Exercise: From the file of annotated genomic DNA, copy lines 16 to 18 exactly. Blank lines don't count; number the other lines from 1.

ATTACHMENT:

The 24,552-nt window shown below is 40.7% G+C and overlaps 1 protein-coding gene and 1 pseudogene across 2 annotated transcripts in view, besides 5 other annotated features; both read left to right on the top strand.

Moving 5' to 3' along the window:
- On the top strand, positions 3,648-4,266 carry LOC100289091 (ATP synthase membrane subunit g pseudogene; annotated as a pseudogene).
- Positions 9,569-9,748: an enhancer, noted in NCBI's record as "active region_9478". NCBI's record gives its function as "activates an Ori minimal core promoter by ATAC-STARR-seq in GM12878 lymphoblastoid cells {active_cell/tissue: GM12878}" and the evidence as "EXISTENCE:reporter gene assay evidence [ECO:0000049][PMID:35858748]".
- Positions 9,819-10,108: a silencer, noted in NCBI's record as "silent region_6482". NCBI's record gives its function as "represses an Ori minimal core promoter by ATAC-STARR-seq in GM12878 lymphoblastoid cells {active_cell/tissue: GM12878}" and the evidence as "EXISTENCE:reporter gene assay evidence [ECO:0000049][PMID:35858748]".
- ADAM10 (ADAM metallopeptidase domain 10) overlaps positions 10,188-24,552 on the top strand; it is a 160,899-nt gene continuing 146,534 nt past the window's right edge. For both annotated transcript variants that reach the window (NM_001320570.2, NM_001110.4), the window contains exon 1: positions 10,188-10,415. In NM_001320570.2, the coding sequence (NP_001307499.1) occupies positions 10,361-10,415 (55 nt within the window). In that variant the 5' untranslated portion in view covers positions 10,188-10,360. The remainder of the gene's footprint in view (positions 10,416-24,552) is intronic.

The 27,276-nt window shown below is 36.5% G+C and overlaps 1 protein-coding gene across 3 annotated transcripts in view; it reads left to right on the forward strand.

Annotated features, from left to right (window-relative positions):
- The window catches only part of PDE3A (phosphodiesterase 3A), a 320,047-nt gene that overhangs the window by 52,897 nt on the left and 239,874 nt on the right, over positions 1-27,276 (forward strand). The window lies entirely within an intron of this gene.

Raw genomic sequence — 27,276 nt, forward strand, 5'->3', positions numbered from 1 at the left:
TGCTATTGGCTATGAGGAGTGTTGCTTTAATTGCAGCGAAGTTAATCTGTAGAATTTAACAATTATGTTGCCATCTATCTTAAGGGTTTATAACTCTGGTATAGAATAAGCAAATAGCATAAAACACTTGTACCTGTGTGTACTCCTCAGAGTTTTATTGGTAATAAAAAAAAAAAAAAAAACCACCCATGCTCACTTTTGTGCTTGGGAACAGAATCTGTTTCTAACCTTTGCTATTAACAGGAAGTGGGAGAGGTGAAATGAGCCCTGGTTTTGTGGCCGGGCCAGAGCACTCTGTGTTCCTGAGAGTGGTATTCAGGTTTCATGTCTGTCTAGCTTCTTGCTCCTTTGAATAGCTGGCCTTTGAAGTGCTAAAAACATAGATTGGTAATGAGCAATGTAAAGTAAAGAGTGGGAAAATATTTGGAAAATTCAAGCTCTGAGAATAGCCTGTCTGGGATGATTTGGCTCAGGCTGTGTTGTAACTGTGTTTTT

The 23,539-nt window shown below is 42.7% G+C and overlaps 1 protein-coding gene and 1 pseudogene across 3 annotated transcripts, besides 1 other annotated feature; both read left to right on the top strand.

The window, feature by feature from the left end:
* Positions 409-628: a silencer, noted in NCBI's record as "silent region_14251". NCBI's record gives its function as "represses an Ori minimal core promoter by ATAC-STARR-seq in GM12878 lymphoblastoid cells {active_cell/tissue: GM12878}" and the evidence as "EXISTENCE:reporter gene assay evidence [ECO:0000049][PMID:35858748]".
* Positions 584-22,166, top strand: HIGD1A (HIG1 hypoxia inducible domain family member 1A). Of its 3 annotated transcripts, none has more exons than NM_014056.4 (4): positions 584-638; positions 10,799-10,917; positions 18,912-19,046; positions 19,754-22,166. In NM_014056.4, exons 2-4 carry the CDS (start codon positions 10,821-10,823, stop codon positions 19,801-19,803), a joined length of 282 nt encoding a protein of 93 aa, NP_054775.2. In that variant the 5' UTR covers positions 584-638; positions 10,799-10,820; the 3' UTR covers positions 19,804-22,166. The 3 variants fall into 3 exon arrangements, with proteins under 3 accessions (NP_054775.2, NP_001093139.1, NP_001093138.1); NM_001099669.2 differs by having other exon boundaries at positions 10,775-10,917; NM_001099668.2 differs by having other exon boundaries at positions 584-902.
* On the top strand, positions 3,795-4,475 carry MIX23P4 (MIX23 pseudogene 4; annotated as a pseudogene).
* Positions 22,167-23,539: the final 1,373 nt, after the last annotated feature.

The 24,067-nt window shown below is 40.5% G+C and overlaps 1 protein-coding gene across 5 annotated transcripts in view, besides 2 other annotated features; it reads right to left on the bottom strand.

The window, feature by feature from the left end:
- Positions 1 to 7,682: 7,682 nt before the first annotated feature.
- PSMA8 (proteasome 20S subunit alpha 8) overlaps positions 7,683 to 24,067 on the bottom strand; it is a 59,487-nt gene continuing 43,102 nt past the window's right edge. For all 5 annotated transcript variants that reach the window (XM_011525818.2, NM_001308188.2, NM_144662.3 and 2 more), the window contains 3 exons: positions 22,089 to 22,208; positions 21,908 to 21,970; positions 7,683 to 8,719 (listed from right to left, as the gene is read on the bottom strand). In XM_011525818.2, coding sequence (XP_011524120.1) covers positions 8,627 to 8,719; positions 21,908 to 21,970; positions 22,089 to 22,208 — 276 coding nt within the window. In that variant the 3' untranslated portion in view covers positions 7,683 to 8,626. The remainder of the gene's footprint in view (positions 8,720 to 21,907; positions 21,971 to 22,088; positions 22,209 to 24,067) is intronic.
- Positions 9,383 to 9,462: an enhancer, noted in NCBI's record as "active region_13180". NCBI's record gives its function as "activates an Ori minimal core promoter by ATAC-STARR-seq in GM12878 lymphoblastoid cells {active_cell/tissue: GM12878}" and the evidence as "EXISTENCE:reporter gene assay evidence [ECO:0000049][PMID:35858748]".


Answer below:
* On the top strand, positions 3,795-4,475 carry MIX23P4 (MIX23 pseudogene 4; annotated as a pseudogene).
* Positions 22,167-23,539: the final 1,373 nt, after the last annotated feature.

The 24,067-nt window shown below is 40.5% G+C and overlaps 1 protein-coding gene across 5 annotated transcripts in view, besides 2 other annotated features; it reads right to left on the bottom strand.